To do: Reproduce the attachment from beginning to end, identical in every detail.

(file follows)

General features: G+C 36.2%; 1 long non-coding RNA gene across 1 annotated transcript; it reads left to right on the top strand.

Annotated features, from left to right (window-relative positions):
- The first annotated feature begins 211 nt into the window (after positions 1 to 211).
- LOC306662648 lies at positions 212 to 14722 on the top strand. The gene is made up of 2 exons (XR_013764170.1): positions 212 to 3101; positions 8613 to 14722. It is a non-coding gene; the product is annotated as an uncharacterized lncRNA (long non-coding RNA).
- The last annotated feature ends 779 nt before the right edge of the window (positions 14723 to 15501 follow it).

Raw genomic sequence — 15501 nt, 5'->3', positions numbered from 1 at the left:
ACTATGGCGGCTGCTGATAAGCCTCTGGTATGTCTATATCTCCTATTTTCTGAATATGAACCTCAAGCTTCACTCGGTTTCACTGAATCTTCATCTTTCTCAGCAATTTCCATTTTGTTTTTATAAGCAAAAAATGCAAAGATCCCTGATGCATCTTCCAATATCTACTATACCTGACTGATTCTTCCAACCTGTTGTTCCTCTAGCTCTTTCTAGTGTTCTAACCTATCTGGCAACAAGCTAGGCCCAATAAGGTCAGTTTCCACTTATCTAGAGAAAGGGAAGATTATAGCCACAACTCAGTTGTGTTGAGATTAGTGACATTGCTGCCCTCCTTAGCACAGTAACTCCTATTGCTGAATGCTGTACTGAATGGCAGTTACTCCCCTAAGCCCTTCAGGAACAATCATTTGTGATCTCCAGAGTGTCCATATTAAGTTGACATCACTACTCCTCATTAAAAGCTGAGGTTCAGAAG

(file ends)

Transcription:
General features: G+C 36.2%; 1 long non-coding RNA gene across 1 annotated transcript; it reads left to right on the top strand.

Annotated features, from left to right (window-relative positions):
- The first annotated feature begins 211 nt into the window (after positions 1 to 211).
- LOC306662648 lies at positions 212 to 14722 on the top strand. The gene is made up of 2 exons (XR_013764170.1): positions 212 to 3101; positions 8613 to 14722. It is a non-coding gene; the product is annotated as an uncharacterized lncRNA (long non-coding RNA).
- The last annotated feature ends 779 nt before the right edge of the window (positions 14723 to 15501 follow it).

Raw genomic sequence — 15501 nt, 5'->3', positions numbered from 1 at the left:
ACTATGGCGGCTGCTGATAAGCCTCTGGTATGTCTATATCTCCTATTTTCTGAATATGAACCTCAAGCTTCACTCGGTTTCACTGAATCTTCATCTTTCTCAGCAATTTCCATTTTGTTTTTATAAGCAAAAAATGCAAAGATCCCTGATGCATCTTCCAATATCTACTATACCTGACTGATTCTTCCAACCTGTTGTTCCTCTAGCTCTTTCTAGTGTTCTAACCTATCTGGCAACAAGCTAGGCCCAATAAGGTCAGTTTCCACTTATCTAGAGAAAGGGAAGATTATAGCCACAACTCAGTTGTGTTGAGATTAGTGACATTGCTGCCCTCCTTAGCACAGTAACTCCTATTGCTGAATGCTGTACTGAATGGCAGTTACTCCCCTAAGCCCTTCAGGAACAATCATTTGTGATCTCCAGAGTGTCCATATTAAGTTGACATCACTACTCCTCATTAAAAGCTGAGGTTCAGAAG